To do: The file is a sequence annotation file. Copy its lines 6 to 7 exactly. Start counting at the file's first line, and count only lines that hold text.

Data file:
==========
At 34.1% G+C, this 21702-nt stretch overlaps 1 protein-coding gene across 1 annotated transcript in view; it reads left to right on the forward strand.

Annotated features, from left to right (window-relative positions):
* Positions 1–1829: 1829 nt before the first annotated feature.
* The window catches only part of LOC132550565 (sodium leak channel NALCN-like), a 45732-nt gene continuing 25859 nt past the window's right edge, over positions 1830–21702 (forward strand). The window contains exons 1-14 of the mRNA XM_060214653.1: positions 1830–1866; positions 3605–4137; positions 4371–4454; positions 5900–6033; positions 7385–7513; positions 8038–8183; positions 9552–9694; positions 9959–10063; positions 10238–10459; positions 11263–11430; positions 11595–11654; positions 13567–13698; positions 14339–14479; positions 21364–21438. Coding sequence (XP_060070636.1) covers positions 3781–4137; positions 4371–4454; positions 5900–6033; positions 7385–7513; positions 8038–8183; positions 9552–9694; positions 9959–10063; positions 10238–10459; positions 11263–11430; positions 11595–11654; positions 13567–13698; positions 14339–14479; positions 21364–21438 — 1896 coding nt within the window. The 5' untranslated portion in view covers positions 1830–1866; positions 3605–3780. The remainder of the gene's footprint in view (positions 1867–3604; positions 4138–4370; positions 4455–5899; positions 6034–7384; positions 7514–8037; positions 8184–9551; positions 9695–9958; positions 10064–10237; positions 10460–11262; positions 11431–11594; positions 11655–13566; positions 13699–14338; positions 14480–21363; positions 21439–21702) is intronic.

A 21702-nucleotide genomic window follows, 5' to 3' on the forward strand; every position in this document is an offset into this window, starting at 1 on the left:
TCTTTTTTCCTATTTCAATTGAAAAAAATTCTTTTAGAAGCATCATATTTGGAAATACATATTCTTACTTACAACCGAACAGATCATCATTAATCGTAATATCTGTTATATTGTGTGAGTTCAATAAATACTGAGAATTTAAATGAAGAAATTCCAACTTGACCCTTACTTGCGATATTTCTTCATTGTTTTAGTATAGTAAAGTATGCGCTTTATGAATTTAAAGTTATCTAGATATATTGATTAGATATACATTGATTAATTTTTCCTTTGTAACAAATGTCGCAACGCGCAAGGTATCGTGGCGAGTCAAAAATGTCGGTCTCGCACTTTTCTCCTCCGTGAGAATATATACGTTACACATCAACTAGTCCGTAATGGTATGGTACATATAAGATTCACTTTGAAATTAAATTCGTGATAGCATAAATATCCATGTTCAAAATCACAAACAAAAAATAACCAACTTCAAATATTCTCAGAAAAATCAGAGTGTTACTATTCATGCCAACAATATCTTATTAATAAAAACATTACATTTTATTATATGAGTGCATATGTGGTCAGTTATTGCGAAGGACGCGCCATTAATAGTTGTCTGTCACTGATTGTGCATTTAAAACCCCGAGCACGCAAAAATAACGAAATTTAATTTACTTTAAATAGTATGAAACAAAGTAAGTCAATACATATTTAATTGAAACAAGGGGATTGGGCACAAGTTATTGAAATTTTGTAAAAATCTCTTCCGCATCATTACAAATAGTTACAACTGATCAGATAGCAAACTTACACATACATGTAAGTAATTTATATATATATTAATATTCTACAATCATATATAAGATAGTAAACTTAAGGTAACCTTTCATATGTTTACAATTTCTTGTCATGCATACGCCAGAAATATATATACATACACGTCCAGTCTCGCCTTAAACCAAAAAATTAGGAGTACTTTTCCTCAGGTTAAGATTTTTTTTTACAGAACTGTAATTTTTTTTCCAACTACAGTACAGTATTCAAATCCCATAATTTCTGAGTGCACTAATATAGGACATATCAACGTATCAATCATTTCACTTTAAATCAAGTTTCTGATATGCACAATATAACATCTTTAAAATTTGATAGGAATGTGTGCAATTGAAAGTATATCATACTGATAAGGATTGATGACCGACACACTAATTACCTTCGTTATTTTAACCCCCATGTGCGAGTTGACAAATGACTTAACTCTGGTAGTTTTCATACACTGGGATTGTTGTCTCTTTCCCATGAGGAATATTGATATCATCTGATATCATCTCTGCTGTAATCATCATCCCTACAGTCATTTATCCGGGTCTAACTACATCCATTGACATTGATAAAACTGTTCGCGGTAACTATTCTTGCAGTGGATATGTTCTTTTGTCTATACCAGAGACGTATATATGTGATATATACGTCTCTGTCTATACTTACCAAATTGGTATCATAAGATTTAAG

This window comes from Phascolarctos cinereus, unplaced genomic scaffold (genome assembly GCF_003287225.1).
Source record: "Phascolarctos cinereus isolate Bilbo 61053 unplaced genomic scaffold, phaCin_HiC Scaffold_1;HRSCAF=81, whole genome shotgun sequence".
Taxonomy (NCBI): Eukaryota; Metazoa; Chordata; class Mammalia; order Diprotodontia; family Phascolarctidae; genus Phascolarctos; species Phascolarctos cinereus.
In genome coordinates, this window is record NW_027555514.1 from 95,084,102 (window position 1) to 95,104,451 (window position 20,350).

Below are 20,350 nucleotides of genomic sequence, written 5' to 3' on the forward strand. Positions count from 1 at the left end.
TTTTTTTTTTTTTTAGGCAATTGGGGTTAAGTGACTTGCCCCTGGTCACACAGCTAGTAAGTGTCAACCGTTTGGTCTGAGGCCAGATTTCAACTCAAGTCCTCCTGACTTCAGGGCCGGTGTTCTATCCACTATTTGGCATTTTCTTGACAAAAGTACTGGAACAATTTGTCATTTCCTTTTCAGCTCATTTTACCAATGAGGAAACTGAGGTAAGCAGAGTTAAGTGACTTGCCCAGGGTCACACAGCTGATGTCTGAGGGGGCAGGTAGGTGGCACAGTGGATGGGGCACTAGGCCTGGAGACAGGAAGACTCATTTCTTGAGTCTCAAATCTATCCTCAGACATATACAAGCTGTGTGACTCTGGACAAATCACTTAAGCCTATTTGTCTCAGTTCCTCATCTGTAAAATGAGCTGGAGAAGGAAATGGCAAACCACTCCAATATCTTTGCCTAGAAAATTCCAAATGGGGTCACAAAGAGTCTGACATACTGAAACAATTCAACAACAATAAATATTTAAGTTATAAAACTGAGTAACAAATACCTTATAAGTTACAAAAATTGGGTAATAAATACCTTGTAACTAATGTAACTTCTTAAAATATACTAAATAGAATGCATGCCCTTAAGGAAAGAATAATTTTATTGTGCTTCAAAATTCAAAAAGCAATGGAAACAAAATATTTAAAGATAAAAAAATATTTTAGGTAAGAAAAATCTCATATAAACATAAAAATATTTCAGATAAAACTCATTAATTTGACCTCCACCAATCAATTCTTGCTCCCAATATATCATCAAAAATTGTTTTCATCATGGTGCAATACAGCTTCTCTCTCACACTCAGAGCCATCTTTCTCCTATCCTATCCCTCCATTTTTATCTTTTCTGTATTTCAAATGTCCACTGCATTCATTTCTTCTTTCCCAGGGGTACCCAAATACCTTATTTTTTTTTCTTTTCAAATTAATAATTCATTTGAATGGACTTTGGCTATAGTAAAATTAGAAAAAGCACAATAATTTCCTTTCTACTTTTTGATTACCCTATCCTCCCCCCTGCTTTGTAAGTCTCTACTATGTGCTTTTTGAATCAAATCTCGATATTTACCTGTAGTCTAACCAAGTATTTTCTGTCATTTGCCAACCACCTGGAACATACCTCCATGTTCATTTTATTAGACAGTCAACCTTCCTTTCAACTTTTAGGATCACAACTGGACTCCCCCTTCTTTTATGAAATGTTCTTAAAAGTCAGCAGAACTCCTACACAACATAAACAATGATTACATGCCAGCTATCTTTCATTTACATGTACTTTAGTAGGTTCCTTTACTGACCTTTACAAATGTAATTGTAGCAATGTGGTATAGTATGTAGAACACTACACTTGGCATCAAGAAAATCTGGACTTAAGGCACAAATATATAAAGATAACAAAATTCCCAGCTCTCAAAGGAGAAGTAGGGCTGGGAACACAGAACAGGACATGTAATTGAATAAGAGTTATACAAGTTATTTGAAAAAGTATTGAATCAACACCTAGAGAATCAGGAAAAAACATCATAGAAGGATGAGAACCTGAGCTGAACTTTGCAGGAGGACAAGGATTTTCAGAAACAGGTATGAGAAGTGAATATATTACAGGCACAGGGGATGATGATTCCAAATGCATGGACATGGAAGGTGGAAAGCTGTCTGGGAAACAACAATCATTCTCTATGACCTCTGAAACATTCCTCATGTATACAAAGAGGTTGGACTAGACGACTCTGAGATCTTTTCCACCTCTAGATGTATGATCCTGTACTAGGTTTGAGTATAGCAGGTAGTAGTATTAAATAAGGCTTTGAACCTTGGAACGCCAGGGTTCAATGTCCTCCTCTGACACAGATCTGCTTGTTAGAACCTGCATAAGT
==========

TCTTTTTTCCTATTTCAATTGAAAAAAATTCTTTTAGAAGCATCATATTTGGAAATACATATTCTTACTTACAACCGAACAGATCATCATTAATCGTAATATCTGTTATATTGTGTGAGTTCAATAAATACTGAGAATTTAAATGAAGAAATTCCAACTTGACCCTTACTTGCGATATTTCTTCATTGTTTTAGTATAGTAAAGTATGCGCTTTATGAATTTAAAGTTATCTAGATATATTGATTAGATATACATTGATTAATTTTTCCTTTGTAACAAATGTCGCAACGCGCAAGGTATCGTGGCGAGTCAAAAATGTCGGTCTCGCACTTTTCTCCTCCGTGAGAATATATACGTTACACATCAACTAGTCCGTAATGGTATGGTACATATAAGATTCACTTTGAAATTAAATTCGTGATAGCATAAATATCCATGTTCAAAATCACAAACAAAAAATAACCAACTTCAAATATTCTCAGAAAAATCAGAGTGTTACTATTCATGCCAACAATATCTTATTAATAAAAACATTACATTTTATTATATGAGTGCATATGTGGTCAGTTATTGCGAAGGACGCGCCATTAATAGTTGTCTGTCACTGATTGTGCATTTAAAACCCCGAGCACGCAAAAATAACGAAATTTAATTTACTTTAAATAGTATGAAACAAAGTAAGTCAATACATATTTAATTGAAACAAGGGGATTGGGCACAAGTTATTGAAATTTTGTAAAAATCTCTTCCGCATCATTACAAATAGTTACAACTGATCAGATAGCAAACTTACACATACATGTAAGTAATTTATATATATATTAATATTCTACAATCATATATAAGATAGTAAACTTAAGGTAACCTTTCATATGTTTACAATTTCTTGTCATGCATACGCCAGAAATATATATACATACACGTCCAGTCTCGCCTTAAACCAAAAAATTAGGAGTACTTTTCCTCAGGTTAAGATTTTTTTTTACAGAACTGTAATTTTTTTTCCAACTACAGTACAGTATTCAAATCCCATAATTTCTGAGTGCACTAATATAGGACATATCAACGTATCAATCATTTCACTTTAAATCAAGTTTCTGATATGCACAATATAACATCTTTAAAATTTGATAGGAATGTGTGCAATTGAAAGTATATCATACTGATAAGGATTGATGACCGACACACTAATTACCTTCGTTATTTTAACCCCCATGTGCGAGTTGACAAATGACTTAACTCTGGTAGTTTTCATACACTGGGATTGTTGTCTCTTTCCCATGAGGAATATTGATATCATCTGATATCATCTCTGCTGTAATCATCATCCCTACAGTCATTTATCCGGGTCTAACTACATCCATTGACATTGATAAAACTGTTCGCGGTAACTATTCTTGCAGTGGATATGTTCTTTTGTCTATACCAGAGACGTATATATGTGATATATACGTCTCTGTCTATACTTACCAAATTGGTATCATAAGATTTAAG

This window comes from Phascolarctos cinereus, unplaced genomic scaffold (genome assembly GCF_003287225.1).